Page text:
116
UNIT 2
Basic Tissues
Figure 7-12A
Dura Mater, Arachnoid, and Pia Mater
Figure 7-12B
Spinal Meninges
Figure 7-12C
Clinical Correlation: Meningitis
Figure 7-13A
Types of Glial Cells
Figure 7-13B
Astrocytes
Figure 7-13C
Clinical Correlation: Glioblastoma
Autonomic Nervous System
Figure 7-14
Overview of the Autonomic Nervous System
Figure 7-15A
Sympathetic Ganglion
Figure 7-15B
Myenteric Plexus (Auerbach Plexus)
Figure 7-16
Submucosal Plexus (of Meissner)
Table 7-1
Comparison of Posterior Root and Autonomic Ganglia
Synopsis 7-1
Pathological and Clinical Terms for the Nervous System
Introduction and Key Concepts
for the Nervous System
It is difF cult to consider the tissue of the nervous system
separately from the nervous system itself. In most organ sys-
tems, the purpose of the tissue is to F
lter, secrete, or transfer
gases or digest and absorb nutrients. The histological structure
of one small region of the liver or kidney or small intestine is
very much like the structure of any other region of that organ,
and the function of one portion of the organ is very much like
the function of any other portion. By contrast, the purpose of
the nervous system is to carry sensory information from the
sensory organs to the brain; to process that sensory informa-
tion in the brain to produce perceptions, memories, decisions,
and plans; and to carry motor information from the brain to
the skeletal muscles in order to exert an infl
uence on the indi-
vidual’s surroundings. In truth, all we know of the world that
surrounds us is carried as electrical impulses over our sensory
nerves; the only way we have of interacting with that world is
via electrical impulses carried by motor nerves from our brains
to our muscles.
Neurons and Synapses
The building blocks of the nervous system are cells called
neurons
. These cells have a long, thin process, the
axon
, in
which the cell membrane incorporates specialized protein
ion
channels
that enable the axon to conduct an electrochemical
signal (
action potential
) from the cell body to the
axon termi-
nals
. Axon terminals of one neuron make synaptic contacts
with other neurons, generally on processes called
dendrites
or
on the cell body itself. When the action potential reaches the
axon terminals, a
neurotransmitter
is released from
synaptic
vesicles
into the
terminals. The neurotransmitter molecules act
on
receptor
molecules
that are part of ion channels in the den-
drites and soma of the next neuron in a chain. The constant
interplay of excitatory and inhibitory infl uences at the many
billions of synapses in the nervous system forms the basis of our
ability to be aware of our surroundings and to initiate actions
to infl
uence our surroundings (±igs. 7-1 to 7-3).
Overview of the Peripheral and
Central Nervous Systems
By deF nition, the brain and spinal cord are classiF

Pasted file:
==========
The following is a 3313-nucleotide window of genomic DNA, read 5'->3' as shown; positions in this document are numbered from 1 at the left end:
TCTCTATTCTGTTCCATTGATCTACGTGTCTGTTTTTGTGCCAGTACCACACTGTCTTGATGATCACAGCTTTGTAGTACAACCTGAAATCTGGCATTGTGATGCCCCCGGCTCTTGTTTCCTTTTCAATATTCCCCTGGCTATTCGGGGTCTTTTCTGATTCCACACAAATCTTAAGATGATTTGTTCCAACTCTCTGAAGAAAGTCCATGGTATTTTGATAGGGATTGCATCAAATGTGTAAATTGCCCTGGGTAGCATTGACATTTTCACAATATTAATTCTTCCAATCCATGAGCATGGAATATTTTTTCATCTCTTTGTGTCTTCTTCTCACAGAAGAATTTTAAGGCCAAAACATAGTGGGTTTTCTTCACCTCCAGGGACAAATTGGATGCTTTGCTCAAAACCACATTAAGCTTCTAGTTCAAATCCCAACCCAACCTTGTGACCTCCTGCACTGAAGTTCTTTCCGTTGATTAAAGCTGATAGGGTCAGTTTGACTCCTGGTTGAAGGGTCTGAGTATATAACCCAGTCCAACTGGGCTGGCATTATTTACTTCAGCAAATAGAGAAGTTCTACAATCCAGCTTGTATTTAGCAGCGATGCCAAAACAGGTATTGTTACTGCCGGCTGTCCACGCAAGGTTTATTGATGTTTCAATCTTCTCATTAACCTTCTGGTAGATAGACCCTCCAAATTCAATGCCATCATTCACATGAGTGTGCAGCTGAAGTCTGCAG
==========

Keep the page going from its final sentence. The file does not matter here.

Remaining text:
ed as the
cen-
tral nervous system (CNS),
and the nerves and ganglia outside
these structures are classiF
ed as the
peripheral nervous system
(PNS)
. Collections of axons that carry action potentials from
one place to another are called
nerves
in the PNS and
tracts
within the CNS. Clusters of neuron cell bodies are called
gan-
glia
in the PNS and
nuclei
or
cortices
in the CNS (±ig. 7-4).
Peripheral Nervous System
Nerves in the
PNS
carry sensory information from receptors
located in the skin, muscles, and other organs and carry motor
commands from the CNS to muscles and glands. Nerves consist
of clusters of axons surrounded by protective connective tis-
sues (±ig. 7-5A). Nerve axons range in diameter from about
0.5 to 22
μ
m, with the conduction velocity being higher for
larger axons. In addition, larger axons generally have a dense,
lipid-rich coating,
myelin
, which further increases conduction
velocity (±ig. 7-6). The cell bodies associated with the sensory
neurons are clustered in a swelling of the posterior spinal root,
the
posterior (dorsal) root ganglion
.
Central Nervous System
The spinal cord consists of large bundles of myelinated and
unmyelinated axons arranged into
ascending
(
sensory
) and
descending
(
motor
)
tracts
(±ig. 7-9A). The
ascending tracts
carry information from peripheral receptors to nuclei in the
brainstem and thalamus and from there to the cerebral cortex.
The
descending tracts
carry motor information from the cere-
bral cortex and motor centers in the brainstem to interneurons
(relay neurons) in the motor pathways and directly to spinal
motor neurons. These motor neurons innervate muscles directly
to produce movement. The tracts are clustered around a central
region, the
spinal gray matter
, which contains large numbers
of
sensory
and
motor interneurons
,
spinal motor neurons
, and
preganglionic autonomic visceromotor neurons
.
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